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The Gateway to Astronaut Photography of Earth
(NASA Crew Earth Observations)
Astronaut Photography of Earth - Display Record
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IdentificationMission: STS131 Roll: E Frame: 11827 Mission ID on the Film or image: STS131
Country or Geographic Name: CHINA
Features: TIBETAN PLATEAU, HIMALAYA MOUNTAIN RANGE, GLACIERS
Center Point: Latitude: 31.5 Longitude: 85.5 (Negative numbers indicate south for latitude and west for longitude)
Stereo: (Yes indicates there is an adjacent picture of the same area)
ONC Map ID: JNC Map ID:
CameraCamera Tilt: High Oblique
Camera Focal Length: 22mm
Camera: N3: Nikon D3
Film: 4256E : 4256 x 2832 pixel CMOS sensor, 36.0mm x 23.9mm, total pixels: 12.87 million, Nikon FX format.
Percentage of Cloud Cover: 50 (26-50)
GMT Date: 20100412 (YYYYMMDD) GMT Time: 053402 (HHMMSS)
Nadir Point Latitude: 26.2, Longitude: 82.6 (Negative numbers indicate south for latitude and west for longitude)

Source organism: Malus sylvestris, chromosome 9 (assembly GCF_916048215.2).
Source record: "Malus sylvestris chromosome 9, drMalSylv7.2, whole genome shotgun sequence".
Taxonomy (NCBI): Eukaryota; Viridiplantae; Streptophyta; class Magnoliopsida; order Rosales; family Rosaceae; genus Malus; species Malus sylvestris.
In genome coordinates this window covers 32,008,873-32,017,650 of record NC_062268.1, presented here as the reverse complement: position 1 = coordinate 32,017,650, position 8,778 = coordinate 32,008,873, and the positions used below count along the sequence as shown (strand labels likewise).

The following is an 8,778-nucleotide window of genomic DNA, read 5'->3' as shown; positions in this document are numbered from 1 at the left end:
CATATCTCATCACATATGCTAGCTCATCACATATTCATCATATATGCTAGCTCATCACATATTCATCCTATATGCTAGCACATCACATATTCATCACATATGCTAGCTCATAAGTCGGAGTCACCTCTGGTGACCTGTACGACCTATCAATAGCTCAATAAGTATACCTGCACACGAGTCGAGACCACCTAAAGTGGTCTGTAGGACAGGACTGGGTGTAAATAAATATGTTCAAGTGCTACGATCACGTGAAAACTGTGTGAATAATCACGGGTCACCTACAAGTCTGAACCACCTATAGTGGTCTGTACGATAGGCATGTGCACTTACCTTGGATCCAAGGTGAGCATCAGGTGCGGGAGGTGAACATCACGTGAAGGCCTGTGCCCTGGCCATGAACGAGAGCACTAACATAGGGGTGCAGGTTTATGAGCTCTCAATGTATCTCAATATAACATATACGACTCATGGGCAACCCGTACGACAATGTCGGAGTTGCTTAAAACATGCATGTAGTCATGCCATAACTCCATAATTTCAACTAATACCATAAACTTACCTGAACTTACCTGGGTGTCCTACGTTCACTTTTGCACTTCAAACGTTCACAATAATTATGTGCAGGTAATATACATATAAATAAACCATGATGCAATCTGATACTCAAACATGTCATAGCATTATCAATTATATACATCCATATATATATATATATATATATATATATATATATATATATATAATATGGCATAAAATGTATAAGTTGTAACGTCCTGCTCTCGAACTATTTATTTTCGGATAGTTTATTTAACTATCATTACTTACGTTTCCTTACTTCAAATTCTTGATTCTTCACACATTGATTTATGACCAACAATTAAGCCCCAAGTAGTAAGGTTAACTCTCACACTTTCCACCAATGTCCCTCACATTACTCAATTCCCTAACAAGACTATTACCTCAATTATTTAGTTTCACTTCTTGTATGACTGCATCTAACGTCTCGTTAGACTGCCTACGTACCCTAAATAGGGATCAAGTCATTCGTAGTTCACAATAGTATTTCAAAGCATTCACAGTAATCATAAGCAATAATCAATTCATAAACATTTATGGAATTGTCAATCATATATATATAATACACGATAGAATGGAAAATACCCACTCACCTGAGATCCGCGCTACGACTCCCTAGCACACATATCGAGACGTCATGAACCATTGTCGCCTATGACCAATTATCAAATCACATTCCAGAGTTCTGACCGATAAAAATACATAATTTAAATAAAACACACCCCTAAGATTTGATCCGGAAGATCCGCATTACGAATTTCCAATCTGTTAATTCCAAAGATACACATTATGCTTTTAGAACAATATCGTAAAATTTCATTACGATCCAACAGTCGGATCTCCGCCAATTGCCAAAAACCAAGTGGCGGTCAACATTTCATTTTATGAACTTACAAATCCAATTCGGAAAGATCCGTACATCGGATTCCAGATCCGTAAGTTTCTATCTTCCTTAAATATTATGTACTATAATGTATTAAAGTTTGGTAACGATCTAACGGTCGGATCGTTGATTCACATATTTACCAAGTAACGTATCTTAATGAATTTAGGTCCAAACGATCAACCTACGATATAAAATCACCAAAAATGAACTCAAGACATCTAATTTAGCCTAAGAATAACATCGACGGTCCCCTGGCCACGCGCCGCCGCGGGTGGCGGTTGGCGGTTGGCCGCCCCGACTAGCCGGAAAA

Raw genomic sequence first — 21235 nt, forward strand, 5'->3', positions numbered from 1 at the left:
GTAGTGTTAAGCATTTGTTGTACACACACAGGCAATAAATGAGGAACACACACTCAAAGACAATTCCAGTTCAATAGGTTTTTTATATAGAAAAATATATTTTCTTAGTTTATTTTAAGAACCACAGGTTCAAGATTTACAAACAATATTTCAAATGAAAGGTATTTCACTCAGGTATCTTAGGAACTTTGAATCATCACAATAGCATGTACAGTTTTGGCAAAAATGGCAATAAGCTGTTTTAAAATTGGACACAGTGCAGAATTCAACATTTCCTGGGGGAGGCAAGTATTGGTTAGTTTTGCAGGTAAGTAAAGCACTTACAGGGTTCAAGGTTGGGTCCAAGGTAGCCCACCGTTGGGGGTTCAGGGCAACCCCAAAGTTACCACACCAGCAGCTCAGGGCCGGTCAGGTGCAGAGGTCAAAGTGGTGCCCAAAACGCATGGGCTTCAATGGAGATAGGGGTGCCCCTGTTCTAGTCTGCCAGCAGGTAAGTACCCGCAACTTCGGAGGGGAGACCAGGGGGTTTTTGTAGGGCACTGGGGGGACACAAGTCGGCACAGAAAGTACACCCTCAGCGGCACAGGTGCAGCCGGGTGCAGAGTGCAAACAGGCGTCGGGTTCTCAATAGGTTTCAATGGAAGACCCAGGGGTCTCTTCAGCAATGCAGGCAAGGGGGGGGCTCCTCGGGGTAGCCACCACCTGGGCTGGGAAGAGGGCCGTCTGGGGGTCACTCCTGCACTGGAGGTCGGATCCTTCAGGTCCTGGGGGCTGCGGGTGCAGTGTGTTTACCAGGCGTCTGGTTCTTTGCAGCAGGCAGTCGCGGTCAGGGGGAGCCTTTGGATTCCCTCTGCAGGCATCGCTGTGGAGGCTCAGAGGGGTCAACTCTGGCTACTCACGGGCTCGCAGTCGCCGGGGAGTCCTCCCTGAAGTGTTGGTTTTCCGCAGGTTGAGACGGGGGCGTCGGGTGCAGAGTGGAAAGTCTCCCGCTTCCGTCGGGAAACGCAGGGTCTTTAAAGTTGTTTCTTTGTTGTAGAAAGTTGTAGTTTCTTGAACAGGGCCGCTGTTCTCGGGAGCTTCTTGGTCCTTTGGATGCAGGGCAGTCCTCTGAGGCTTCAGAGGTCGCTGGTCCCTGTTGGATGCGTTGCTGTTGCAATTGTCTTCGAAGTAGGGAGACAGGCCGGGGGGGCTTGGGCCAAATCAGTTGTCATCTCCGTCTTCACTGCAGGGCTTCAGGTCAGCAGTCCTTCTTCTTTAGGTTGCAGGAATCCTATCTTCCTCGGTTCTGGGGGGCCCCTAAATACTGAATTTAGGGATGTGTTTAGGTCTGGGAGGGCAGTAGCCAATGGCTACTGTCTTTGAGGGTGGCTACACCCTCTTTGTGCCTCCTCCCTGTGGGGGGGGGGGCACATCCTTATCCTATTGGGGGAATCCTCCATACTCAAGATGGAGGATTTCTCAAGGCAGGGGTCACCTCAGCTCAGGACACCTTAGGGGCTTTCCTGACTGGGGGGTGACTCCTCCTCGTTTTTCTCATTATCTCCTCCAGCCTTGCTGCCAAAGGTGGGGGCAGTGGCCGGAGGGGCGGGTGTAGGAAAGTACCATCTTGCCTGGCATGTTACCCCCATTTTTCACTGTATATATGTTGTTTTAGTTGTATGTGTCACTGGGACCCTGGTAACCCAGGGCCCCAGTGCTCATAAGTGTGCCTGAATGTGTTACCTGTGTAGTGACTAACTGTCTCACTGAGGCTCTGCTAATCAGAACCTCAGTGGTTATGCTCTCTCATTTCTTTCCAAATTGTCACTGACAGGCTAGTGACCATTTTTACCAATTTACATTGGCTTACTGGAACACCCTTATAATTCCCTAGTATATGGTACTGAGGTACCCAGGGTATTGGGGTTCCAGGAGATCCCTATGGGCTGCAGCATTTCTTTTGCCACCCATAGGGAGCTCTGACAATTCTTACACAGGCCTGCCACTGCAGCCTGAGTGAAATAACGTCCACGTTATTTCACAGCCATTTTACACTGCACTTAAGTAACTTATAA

Nadir to Photo Center Direction: Northeast
Sun Azimuth: 140 (Clockwise angle in degrees from north to the sun measured at the nadir point)
Spacecraft Altitude: 183 nautical miles (339 km)
Sun Elevation Angle: 68 (Angle in degrees between the horizon and the sun, measured at the nadir point)
Orbit Number: 107
CaptionsOrbital View of Earth from Docked Shuttle Discovery
The International Space Station orbits 354 kilometers (220 miles) above the Earth, completing one trip around the globe every 92 minutes. Cruising along at 27,700 km (17,200 miles) per hour, the astronauts experience 15 or 16 sunrises and -sets every day. Since the launch of the Zarya Control Module on November 20, 1998, the station has orbited the Earth over 66,500 times (as of June 27, 2010). The station’s orbit is inclined to the equator by 51.65°, meaning at its most northerly, it is at the latitude of London, England, and at it most southerly it is over the latitude of the Falkland Islands.
This view features the lake-studded Tibetan Plateau (image center) and the glaciers of the Himalayan Mountains (image top). Smoke-shrouded lowlands hug the southern margin of the Himalaya at image top left.
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Recommended Citation: Earth Science and Remote Sensing Unit, NASA-Johnson Space Center. "The Gateway to Astronaut Photography of Earth." .